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70 years on Barbarossa

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    Posted: 23 Jun 2011 at 05:31
Hello to you all
 
Today marks 70 years on Barbarossa, the largest military operation in history. 4 million men from three German army groups, 3.5 of them German and the rest from allied countries, crossed the border with the Soviet union from the Baltic to the black sea. Today marks the beginning of the end for Hitler's third reich. The USSR was just a bite too big for him to chew.
 
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Not a single response to the event that turned the tide in the European theater. Is this a hangover from the cold war. How long will historians take to acknowledge that it was The Soviet Union that payed much more in blood for victory in Europe than any other nation. They fought like tigers. What Hitler failed to take into account was the Russian love of the mother country. American logistics and to a much more extent, the Soviet GI was by far the major factor in the European war.
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Absolutely agree with Mr. Buckskins!  ClapThumbs Up
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Post Options Post Options   Thanks (0) Thanks(0)   Quote Al Jassas Quote  Post ReplyReply Direct Link To This Post Posted: 22 Feb 2012 at 06:54
Hello Buckskins
 
I think a lot of people (especially those who are into real history not psuedo-Hollywood version of it) even back during the cold war recognised the fact that the USSR took the brunt of the war. Films like the "great escape" show that Germans troops feared the "Russian front" far more than fighting the Americans and British. All professional historians recognised this fact too and I can't think of anyone of them who said otherwise.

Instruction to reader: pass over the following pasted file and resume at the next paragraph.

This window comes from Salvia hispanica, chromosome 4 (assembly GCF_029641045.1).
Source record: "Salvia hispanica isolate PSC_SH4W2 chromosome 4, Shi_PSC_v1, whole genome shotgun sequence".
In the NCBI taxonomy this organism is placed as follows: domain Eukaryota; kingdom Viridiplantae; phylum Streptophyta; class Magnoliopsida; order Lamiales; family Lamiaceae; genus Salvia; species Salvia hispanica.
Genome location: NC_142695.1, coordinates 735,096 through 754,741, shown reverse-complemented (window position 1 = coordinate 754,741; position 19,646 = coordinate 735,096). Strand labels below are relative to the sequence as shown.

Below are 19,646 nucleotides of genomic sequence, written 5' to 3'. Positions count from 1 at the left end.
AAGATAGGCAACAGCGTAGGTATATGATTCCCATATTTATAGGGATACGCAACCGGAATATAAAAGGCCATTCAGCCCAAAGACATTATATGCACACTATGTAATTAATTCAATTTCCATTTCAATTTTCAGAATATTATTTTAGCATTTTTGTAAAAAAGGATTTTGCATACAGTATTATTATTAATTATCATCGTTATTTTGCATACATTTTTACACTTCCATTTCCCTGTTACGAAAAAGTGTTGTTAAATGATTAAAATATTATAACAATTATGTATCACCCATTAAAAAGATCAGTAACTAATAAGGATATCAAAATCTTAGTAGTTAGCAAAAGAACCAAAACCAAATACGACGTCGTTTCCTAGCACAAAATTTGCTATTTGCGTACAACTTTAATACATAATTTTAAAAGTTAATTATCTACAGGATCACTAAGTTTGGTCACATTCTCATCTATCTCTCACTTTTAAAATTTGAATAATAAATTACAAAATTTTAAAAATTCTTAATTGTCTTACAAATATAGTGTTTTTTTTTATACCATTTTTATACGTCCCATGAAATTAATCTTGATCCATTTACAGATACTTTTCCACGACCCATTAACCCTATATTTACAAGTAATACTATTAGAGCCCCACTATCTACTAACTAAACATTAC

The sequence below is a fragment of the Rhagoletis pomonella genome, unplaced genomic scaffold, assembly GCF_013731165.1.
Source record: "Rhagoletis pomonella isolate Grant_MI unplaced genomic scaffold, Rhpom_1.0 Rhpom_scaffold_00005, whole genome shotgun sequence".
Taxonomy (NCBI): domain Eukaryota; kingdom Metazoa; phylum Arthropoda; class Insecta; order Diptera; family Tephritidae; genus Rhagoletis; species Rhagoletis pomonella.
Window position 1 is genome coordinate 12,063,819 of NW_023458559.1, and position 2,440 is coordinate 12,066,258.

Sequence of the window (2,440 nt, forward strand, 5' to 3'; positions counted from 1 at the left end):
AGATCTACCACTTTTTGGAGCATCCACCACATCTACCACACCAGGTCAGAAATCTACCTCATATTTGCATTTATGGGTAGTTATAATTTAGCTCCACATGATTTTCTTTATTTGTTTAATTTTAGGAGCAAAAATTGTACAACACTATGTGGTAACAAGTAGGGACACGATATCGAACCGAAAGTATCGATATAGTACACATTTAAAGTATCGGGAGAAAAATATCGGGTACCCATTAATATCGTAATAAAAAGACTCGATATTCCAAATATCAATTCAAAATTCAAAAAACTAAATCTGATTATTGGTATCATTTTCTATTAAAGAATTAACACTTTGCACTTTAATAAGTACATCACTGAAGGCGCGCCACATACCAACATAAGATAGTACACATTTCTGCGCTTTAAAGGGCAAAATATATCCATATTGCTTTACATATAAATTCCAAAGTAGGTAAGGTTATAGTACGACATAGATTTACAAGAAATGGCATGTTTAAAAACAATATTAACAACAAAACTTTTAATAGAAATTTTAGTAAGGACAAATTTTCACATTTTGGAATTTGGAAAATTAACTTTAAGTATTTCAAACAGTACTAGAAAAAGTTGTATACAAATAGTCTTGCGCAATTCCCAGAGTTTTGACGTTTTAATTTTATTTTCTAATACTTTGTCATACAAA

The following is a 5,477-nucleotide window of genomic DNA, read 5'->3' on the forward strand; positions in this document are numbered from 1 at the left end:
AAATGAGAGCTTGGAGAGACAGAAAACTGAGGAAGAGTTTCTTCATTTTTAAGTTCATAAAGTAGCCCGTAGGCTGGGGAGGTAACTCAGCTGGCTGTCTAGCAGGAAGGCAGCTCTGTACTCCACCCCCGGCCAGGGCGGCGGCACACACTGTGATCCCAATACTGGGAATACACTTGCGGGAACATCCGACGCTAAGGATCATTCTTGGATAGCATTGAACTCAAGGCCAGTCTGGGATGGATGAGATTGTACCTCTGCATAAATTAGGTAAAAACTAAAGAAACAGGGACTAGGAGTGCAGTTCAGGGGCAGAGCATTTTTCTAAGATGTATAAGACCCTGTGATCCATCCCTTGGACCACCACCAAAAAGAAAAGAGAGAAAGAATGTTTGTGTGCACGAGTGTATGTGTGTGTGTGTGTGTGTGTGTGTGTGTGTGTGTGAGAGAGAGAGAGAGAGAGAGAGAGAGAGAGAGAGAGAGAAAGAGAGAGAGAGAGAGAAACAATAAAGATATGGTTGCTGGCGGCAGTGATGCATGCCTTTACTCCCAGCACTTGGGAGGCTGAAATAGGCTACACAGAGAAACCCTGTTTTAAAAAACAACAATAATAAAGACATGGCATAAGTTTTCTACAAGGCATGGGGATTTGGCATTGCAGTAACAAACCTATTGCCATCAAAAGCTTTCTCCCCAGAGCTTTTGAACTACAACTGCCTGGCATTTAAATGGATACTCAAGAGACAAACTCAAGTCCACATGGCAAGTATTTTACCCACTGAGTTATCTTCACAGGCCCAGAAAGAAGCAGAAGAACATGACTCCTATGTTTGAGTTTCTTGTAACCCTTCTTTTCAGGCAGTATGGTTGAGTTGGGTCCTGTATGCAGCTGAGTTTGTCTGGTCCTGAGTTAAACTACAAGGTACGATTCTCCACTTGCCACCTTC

If anyone is responsible its the media glorified psuedo-historians like Ambrose and Ryan who rely on nationalism rather than facts in writing or promoting their books.
 
I was one of these guys. If you return to the archive and read my posts of 2007-08 you will see how much I was duped. Only when I read a book about the Leibstandarte in 08 and their experience in the East vs. West and then reading Glantz's works on Manchuria, Barabrossa and Kharkov did I realise the true scope of the war in the east.
 
As for the reasons why Hitler lost, it wasn't the love of country that motivated Russians to fight, all of them were conscripts and had to fight and the rates of draft dodging were just as much as they were elsewhere if not higher. Millions of soldiers were prisoners promised freedom and millions others used this opportunity to advance themselves. Privates ended as Captains and Captains ended the war as field marshals (Chernyakhovsky was a marshal before he was 40).
 
And finally there were the attrocities. For the Ukrainians Stalin was an angel compared to Hitler. Initially everyone supported Hitler's war against communism. What did Hitler give them back? The comissar order, the Holocaust and of course the untermanchen theory. Not to mention mass rapes and mass murder of POWs who happen to be from the same villages he has just conquered and was received with salt and bread. When Ukrain was liberated the Russians had enough partisans to form two entire army groups (fronts in Russian terms) from thin air. Same happened in the Baltic and Belarus. Such enthusiasm (which existed) wasn't seen in other liberated regions like the western Russian provinces of Smolensk or Pskov.
 
P.S.
 
Welcome to the forum! Looking for more exciting discussions.
 
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Post Options Post Options   Thanks (0) Thanks(0)   Quote Sarmat Quote  Post ReplyReply Direct Link To This Post Posted: 22 Feb 2012 at 07:40
Originally posted by Al Jassas Al Jassas wrote:

As for the reasons why Hitler lost, it wasn't the love of country that motivated Russians to fight, all of them were conscripts and had to fight and the rates of draft dodging were just as much as they were elsewhere if not higher. Millions of soldiers were prisoners promised freedom and millions others used this opportunity to advance themselves. Privates ended as Captains and Captains ended the war as field marshals (Chernyakhovsky was a marshal before he was 40).
 
That is not true at all. Most of the population REALLY wanted to fight and it was very motivated. The numbers of volunteers were enormous, hundeds of thousands of teenagers faked their ids to get into the army. Of course, there were some who were forcibly conscripted, but the majority was very willing to go to the front. Call it patriotism or Soviet propaganda brainwash but that is the fact.
 
 
Originally posted by Al Jassas Al Jassas wrote: